In California especially, we protect the rights of the disabled so that they, too, are free and equal. As pedestrian accident lawyers in San Francisco and Paso Robles, California, we advocate for all pedestrian rights. Recently, principal and founder Shaana Rahman published the following in Plaintiff Magazine:
The Unruh Act broadly provides that all persons within California are “free and equal” and “are entitled to the full and equal accommodations, advantages, facilities, privileges, or services in all business establishments of every kind whatsoever.” (Civ. Code, § 51(b).) The California Disabled Persons Act (DPA) additionally provides that individuals with disabilities “shall be entitled to full and equal access, as other members of the general public,” to places to which the general public is invited. (Civ. Code, § 54.1(a)(1).) Both Acts broadly prohibit discrimination without qualification and require equal treatment in all public accommodations. (Civ. Code, §§ 51 & 54.)
Access to the disabled is non-discriminatory. Wheelchair access, persons with vision impairments, those with crutches or walking assistive devices, service animals… The legislation from the Supreme Court, the DPA, the Americans with Disabilities Act (ADA), and the Unruh Act all lead to the same goal: “the commendable goal of total integration of handicapped persons into the mainstream of society.” (In re Marriage of Carney (1979) 24 Cal.3d 725, 738, 740.) Preventing pedestrian accidents for the disabled becomes a topic of free and equal access provided that doing so would not “fundamentally alter” the nature of the accommodation per the ADA.
Full and equal access includes the sidewalk. Uneven sidewalks can be an inconvenience to a young, healthy parent pushing a jogging stroller, but are impermissible to many wheelchairs. In San Francisco and Paso Robles, the streets and sidewalks are old due to the age of the cities, resulting in gaps, cracks, and deviations in the sidewalks greater than 1”, which can be hazardous to anyone and potentially result in a pedestrian accident. If you see a dangerous sidewalk, report it. If you are a property owner, it may be under your duty of care to repair it. Remember, the general public is entitled to equal access and many cities have ordinances placing the burden of repair for the sidewalk on the property owner. Courts have already been looking to adjacent property owners to warn and protect the public to prevent pedestrian accidents.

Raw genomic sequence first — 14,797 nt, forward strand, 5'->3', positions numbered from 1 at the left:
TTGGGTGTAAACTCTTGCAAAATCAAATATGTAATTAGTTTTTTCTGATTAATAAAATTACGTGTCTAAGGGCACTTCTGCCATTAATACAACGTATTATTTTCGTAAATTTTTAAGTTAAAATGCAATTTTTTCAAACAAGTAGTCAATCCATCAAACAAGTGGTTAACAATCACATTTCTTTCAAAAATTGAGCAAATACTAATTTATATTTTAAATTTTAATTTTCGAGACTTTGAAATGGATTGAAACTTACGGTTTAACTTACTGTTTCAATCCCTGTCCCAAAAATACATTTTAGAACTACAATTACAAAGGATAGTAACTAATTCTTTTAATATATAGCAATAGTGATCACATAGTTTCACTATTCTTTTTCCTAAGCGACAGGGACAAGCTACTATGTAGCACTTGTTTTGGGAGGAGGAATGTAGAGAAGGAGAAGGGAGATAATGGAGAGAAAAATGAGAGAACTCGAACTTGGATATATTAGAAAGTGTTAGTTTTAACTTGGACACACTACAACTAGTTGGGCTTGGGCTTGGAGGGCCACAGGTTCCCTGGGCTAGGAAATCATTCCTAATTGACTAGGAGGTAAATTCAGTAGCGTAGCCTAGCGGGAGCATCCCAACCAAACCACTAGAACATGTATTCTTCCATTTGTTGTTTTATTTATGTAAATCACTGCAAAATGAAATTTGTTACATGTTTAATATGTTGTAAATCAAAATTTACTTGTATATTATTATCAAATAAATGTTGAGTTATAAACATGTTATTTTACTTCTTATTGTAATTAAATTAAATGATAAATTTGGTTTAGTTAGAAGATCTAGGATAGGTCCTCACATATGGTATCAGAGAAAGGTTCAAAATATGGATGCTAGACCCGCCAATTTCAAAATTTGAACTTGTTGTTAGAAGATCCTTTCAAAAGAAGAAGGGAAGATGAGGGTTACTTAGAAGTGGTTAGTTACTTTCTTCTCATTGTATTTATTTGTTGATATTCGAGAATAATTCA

Courts have held a landowner who exercises possession or control over an adjacent sidewalk has a duty to warn or protect pedestrians and others who foreseeably may be in the area from dangerous conditions on the sidewalk. (See, Alpert v. Villa Romano Homeowners Ass’n (2000) 81 Cal.App.4th 1320, 1335-1337.) In Alpert v. Villa Romano Homeowners Assoc. (2000) 81 Cal.App.4th 1320, the court held that a landowner owed a duty of care to pedestrians using a sidewalk on adjoining property, where the defendant knew the sidewalk was hazardous due to roots from trees located on the defendant’s property. In doing so, the court analyzed the impact of Civil Code 1714(a), Streets and Highways Code 5610, and other authorities in determining liability. In essence, Section 5610 of the Streets and Highways Code established the rule that the owner of the property adjoining the sidewalk has a duty to maintain it. (Ibid.)
Now is a great time to go outside before the rain comes and take a look at the sidewalks around you. Are they reasonably free of defects to avoid pedestrian accidents? Do they allow free and equal access to disabled pedestrians? Are they on or adjacent to yours property? If you have concerns about liability should a pedestrian accident occur, give us a call. The lawyers at Rahman Law PC have handled many pedestrian accident cases and can help you understand the ordinances in your area.